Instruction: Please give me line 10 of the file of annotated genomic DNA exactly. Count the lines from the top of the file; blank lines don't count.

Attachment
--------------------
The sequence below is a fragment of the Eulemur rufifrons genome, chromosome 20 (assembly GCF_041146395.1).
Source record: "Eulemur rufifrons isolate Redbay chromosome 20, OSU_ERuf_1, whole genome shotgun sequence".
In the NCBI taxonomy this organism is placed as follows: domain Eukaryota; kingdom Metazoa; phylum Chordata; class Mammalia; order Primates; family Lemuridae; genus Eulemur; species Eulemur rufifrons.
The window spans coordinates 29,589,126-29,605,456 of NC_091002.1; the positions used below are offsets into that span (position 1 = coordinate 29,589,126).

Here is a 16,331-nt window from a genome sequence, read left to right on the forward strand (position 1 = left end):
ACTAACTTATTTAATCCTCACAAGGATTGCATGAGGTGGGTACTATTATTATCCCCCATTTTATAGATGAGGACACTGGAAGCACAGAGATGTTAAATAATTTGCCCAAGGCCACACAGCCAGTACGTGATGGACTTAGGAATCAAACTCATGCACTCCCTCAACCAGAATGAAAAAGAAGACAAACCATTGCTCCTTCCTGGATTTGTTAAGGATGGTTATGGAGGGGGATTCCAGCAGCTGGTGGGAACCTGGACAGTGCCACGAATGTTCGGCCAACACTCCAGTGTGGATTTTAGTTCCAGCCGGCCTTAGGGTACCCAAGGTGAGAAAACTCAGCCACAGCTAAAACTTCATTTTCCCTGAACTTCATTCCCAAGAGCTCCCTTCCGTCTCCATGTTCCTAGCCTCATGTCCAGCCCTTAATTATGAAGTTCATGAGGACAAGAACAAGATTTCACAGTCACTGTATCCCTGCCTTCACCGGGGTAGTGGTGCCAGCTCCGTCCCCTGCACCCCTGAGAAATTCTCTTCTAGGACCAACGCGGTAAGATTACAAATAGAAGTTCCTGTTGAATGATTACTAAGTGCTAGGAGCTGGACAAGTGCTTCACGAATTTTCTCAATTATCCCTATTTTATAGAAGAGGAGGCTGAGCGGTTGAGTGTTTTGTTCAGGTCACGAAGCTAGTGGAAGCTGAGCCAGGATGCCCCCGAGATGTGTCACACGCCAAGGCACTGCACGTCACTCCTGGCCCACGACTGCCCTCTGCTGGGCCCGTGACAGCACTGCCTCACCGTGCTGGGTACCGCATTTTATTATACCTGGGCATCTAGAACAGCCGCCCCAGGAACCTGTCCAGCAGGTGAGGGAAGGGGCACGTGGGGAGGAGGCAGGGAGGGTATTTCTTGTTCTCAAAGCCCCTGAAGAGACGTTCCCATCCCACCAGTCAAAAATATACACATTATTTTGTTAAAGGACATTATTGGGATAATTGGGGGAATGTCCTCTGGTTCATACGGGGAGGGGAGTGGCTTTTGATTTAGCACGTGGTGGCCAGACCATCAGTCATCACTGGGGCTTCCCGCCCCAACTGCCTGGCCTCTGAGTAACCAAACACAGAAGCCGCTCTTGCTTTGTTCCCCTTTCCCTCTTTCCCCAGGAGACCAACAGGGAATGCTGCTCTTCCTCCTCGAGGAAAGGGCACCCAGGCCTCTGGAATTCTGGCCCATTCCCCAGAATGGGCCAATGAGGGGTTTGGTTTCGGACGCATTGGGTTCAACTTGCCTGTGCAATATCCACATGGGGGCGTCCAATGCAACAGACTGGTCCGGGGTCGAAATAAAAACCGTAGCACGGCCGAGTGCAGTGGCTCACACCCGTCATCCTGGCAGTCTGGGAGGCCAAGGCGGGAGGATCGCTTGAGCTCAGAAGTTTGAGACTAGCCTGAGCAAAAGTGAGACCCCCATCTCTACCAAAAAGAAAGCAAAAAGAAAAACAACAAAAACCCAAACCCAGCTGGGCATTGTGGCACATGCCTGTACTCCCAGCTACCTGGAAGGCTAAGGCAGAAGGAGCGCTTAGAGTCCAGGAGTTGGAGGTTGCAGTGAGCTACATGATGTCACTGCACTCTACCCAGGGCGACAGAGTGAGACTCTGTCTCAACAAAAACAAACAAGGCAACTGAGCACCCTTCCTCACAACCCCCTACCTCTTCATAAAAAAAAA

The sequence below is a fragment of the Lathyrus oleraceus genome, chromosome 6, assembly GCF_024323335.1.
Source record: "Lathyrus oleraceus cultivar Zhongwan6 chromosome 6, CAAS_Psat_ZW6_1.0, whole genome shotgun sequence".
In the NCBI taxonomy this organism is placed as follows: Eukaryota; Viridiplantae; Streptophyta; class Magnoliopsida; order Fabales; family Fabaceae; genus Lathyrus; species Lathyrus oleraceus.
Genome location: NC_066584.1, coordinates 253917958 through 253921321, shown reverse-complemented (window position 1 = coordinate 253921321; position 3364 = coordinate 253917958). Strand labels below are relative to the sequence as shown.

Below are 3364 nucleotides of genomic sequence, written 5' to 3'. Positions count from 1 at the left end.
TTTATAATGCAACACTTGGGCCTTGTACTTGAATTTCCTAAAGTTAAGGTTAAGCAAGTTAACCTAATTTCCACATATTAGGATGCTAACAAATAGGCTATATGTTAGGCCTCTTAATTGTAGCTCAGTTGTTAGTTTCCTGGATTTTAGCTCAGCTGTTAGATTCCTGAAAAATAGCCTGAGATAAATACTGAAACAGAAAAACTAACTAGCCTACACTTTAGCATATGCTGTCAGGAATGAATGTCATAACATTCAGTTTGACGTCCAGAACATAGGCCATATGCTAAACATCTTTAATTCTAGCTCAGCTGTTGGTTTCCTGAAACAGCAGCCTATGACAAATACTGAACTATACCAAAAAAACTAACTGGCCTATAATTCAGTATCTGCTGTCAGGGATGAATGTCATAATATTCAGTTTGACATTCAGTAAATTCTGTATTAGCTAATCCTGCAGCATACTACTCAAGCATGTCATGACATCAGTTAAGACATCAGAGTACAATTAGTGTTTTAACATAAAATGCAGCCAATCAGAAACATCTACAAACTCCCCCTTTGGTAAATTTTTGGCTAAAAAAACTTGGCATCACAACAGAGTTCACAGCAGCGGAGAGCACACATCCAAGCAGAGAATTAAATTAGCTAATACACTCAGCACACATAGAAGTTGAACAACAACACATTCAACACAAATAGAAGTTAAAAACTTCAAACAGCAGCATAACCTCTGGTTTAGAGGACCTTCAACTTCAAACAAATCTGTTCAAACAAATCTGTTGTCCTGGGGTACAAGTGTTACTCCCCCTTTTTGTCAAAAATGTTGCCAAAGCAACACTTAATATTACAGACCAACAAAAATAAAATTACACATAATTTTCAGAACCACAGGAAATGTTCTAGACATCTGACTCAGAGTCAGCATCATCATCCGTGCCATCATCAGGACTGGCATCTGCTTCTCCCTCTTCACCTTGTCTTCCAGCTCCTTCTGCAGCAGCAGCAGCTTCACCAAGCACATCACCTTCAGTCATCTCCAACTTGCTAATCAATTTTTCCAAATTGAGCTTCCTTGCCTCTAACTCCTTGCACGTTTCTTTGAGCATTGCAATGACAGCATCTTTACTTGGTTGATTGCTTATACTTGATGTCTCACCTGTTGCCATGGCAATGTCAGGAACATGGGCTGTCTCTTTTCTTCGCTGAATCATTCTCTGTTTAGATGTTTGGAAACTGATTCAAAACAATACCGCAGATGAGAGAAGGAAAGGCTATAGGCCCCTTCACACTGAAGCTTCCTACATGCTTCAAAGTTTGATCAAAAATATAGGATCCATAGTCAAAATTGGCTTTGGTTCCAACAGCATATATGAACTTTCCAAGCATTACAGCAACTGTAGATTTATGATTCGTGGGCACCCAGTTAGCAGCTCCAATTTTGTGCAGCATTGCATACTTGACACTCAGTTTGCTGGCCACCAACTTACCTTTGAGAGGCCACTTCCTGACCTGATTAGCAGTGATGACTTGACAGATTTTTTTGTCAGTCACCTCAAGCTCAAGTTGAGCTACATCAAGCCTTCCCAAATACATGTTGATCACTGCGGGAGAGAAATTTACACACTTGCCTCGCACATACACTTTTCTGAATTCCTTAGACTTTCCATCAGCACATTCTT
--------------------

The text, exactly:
Genome location: NC_066584.1, coordinates 253917958 through 253921321, shown reverse-complemented (window position 1 = coordinate 253921321; position 3364 = coordinate 253917958). Strand labels below are relative to the sequence as shown.